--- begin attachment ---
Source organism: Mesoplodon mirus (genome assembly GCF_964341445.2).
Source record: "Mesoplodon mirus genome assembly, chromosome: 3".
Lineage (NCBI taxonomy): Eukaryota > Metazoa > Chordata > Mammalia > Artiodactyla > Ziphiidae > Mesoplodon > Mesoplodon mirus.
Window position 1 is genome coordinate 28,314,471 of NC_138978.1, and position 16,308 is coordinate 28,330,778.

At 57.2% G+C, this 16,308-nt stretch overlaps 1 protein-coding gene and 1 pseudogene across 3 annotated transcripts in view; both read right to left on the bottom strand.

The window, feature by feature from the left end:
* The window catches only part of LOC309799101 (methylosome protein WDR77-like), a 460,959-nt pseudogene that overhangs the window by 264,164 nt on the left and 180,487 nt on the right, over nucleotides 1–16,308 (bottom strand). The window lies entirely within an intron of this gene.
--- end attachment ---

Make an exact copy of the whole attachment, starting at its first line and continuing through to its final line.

Source organism: Mesoplodon mirus (genome assembly GCF_964341445.2).
Source record: "Mesoplodon mirus genome assembly, chromosome: 3".
Lineage (NCBI taxonomy): Eukaryota > Metazoa > Chordata > Mammalia > Artiodactyla > Ziphiidae > Mesoplodon > Mesoplodon mirus.
Window position 1 is genome coordinate 28,314,471 of NC_138978.1, and position 16,308 is coordinate 28,330,778.

At 57.2% G+C, this 16,308-nt stretch overlaps 1 protein-coding gene and 1 pseudogene across 3 annotated transcripts in view; both read right to left on the bottom strand.

The window, feature by feature from the left end:
* The window catches only part of LOC309799101 (methylosome protein WDR77-like), a 460,959-nt pseudogene that overhangs the window by 264,164 nt on the left and 180,487 nt on the right, over nucleotides 1–16,308 (bottom strand). The window lies entirely within an intron of this gene.